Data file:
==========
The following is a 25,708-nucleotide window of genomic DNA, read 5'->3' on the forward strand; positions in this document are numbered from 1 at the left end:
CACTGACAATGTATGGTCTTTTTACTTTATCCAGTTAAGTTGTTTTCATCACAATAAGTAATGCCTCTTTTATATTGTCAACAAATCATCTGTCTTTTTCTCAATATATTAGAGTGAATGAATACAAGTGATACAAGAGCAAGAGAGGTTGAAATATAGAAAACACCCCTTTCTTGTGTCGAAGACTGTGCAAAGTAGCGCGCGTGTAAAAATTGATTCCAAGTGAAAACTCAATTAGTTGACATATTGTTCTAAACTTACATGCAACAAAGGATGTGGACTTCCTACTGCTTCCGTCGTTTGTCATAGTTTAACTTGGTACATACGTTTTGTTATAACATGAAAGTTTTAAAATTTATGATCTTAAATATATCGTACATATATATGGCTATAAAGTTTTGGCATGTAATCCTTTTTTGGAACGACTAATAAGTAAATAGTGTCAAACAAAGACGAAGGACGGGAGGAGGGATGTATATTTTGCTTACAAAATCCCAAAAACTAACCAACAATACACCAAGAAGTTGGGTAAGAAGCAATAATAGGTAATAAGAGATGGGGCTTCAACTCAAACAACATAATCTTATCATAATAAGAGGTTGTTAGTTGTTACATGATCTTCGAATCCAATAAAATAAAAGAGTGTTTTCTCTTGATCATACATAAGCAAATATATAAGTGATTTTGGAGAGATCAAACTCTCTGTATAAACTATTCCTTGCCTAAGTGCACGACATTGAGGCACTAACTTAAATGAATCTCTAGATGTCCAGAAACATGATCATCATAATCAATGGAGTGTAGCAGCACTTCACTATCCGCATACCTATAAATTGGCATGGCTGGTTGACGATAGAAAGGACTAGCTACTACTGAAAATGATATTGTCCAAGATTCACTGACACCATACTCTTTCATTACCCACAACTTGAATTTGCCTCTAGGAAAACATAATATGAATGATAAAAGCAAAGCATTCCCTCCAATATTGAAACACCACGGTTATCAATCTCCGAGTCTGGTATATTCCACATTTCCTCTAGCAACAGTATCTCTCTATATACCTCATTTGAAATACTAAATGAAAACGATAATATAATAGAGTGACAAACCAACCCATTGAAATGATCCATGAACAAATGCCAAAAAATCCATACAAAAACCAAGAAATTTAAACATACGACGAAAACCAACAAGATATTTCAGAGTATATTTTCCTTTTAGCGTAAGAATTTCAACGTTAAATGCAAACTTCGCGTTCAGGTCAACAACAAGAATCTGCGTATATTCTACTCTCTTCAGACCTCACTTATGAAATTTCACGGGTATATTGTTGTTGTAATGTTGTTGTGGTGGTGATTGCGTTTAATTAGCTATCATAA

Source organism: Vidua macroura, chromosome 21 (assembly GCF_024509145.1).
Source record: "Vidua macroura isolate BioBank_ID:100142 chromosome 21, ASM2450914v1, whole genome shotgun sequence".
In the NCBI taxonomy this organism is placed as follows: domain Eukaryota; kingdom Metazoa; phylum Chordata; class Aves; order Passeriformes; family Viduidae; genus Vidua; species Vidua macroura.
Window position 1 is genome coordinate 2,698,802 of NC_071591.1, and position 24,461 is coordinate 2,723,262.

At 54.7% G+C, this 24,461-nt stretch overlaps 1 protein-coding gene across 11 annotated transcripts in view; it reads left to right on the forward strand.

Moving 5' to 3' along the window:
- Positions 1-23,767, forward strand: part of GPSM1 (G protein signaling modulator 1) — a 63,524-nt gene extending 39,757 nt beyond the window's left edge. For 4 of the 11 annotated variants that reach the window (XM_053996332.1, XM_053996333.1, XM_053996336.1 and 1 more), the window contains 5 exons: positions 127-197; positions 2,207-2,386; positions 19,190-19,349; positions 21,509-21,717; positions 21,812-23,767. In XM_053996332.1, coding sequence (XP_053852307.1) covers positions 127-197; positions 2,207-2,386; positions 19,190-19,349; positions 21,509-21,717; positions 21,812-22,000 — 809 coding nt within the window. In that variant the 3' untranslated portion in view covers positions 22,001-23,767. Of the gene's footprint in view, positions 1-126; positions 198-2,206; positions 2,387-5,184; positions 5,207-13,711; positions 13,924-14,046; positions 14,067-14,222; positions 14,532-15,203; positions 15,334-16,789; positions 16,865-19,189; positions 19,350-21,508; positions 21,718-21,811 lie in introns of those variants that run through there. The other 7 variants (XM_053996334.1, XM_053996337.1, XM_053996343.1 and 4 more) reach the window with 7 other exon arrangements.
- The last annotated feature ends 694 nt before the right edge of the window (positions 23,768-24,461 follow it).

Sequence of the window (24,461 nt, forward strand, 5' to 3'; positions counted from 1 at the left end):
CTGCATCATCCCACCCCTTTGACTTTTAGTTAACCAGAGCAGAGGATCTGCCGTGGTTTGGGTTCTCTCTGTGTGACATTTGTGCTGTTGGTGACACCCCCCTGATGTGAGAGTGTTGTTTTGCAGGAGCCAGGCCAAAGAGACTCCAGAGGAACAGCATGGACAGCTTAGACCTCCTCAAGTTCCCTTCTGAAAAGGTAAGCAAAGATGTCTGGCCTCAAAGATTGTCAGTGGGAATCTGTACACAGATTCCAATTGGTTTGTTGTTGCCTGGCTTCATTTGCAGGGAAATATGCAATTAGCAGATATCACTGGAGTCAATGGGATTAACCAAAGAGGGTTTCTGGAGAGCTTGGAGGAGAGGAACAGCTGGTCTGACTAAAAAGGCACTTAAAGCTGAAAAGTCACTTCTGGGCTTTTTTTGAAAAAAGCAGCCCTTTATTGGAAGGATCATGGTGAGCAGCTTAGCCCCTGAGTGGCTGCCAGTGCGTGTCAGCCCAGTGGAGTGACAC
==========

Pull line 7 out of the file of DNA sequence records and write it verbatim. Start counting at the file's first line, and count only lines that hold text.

At 54.7% G+C, this 24,461-nt stretch overlaps 1 protein-coding gene across 11 annotated transcripts in view; it reads left to right on the forward strand.